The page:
The gauge is also a simple device. The current from the sender passes through a resistor that either wraps around or is located near a bimetallic strip. The bimetallic strip is hooked up to the needle of the gauge through a linkage.
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As resistance increases, less current passes through the heating coil, so the bimetallic strip cools. As the strip cools, it straightens out, pulling the gauge from full to empty.
The bimetallic strip is a piece of metal made by laminating two different types of metal together. The metals that make up the strip expand and contract when they are heated or cooled. Each type of metal has its own particular rate of expansion. The two metals that make up the strip are chosen so that the rates of expansion and contraction are different.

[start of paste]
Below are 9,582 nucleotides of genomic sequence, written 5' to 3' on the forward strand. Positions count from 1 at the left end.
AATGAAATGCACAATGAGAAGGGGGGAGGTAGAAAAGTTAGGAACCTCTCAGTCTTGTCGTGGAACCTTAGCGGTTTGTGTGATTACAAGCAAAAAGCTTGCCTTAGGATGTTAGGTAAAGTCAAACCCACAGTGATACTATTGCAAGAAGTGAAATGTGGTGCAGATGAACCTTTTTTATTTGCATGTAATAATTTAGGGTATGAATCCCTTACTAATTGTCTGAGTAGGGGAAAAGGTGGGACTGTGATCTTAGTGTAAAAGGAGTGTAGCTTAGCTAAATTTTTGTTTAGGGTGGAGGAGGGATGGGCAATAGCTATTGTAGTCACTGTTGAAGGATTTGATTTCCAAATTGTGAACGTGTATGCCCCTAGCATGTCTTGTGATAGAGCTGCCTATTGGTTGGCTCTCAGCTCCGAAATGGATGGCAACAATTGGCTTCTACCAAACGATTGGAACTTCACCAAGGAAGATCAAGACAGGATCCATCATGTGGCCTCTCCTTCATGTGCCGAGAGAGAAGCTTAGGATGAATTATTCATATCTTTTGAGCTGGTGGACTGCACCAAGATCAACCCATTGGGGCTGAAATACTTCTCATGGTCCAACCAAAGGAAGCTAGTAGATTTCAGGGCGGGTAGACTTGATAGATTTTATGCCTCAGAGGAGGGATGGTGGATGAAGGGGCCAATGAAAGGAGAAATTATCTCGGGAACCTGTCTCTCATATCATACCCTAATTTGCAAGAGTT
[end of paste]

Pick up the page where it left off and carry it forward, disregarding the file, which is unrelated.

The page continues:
When the strip is heated, one metal expands less than the other, so the strip curves, with the metal that expands more on the outside. This bending action is what moves the needle.
Some newer cars, instead of sending the current directly to the gauge, use a microprocessor that reads the output of the resistor and communicates with the dashboard. These systems actually help improve the accuracy of the gauge. Let's take a look at one of these systems.